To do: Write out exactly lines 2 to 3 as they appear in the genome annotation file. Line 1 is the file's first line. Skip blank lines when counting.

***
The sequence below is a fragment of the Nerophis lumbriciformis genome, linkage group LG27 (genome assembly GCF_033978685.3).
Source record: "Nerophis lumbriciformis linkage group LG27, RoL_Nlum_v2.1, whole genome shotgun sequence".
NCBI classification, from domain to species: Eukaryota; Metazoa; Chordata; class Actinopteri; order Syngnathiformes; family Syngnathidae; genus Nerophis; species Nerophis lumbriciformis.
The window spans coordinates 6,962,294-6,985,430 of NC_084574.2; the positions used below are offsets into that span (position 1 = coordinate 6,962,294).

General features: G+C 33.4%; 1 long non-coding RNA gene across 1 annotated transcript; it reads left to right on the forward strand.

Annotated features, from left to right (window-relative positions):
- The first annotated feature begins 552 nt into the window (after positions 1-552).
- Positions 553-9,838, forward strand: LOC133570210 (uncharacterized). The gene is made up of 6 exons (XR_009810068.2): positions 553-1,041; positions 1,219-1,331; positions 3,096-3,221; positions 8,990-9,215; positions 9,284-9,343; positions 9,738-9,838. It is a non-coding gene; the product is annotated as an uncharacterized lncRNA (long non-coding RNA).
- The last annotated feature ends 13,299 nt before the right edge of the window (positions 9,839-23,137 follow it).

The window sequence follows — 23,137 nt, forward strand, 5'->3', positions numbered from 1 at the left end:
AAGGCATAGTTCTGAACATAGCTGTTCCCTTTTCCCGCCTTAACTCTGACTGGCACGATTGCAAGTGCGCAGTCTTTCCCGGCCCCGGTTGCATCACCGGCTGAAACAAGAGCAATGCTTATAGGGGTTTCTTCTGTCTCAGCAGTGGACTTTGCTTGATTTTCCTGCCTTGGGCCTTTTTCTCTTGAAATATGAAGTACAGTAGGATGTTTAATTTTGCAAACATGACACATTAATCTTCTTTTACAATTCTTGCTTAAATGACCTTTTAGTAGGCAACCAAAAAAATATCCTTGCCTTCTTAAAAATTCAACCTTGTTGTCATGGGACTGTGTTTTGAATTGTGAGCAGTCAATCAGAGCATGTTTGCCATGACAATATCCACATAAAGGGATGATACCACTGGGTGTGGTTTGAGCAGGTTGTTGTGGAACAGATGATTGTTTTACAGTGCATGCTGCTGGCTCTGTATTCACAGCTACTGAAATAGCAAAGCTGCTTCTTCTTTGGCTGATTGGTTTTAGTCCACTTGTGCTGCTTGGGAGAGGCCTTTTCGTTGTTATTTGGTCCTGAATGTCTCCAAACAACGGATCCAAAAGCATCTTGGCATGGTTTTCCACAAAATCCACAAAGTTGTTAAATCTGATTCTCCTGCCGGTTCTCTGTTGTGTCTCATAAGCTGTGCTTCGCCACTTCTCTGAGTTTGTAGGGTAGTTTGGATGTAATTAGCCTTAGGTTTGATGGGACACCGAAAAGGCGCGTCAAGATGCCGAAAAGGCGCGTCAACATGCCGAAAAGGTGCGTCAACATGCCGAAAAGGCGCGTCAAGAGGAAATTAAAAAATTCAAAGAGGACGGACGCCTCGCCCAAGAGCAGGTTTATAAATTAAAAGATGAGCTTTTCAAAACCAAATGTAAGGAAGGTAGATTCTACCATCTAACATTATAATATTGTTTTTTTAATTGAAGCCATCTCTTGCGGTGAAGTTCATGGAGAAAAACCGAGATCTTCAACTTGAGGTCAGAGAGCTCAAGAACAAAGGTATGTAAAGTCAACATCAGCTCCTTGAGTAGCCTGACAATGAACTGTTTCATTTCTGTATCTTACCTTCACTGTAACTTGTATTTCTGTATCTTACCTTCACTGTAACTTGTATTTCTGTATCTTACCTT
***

Source record: "Nerophis lumbriciformis linkage group LG27, RoL_Nlum_v2.1, whole genome shotgun sequence".
NCBI classification, from domain to species: Eukaryota; Metazoa; Chordata; class Actinopteri; order Syngnathiformes; family Syngnathidae; genus Nerophis; species Nerophis lumbriciformis.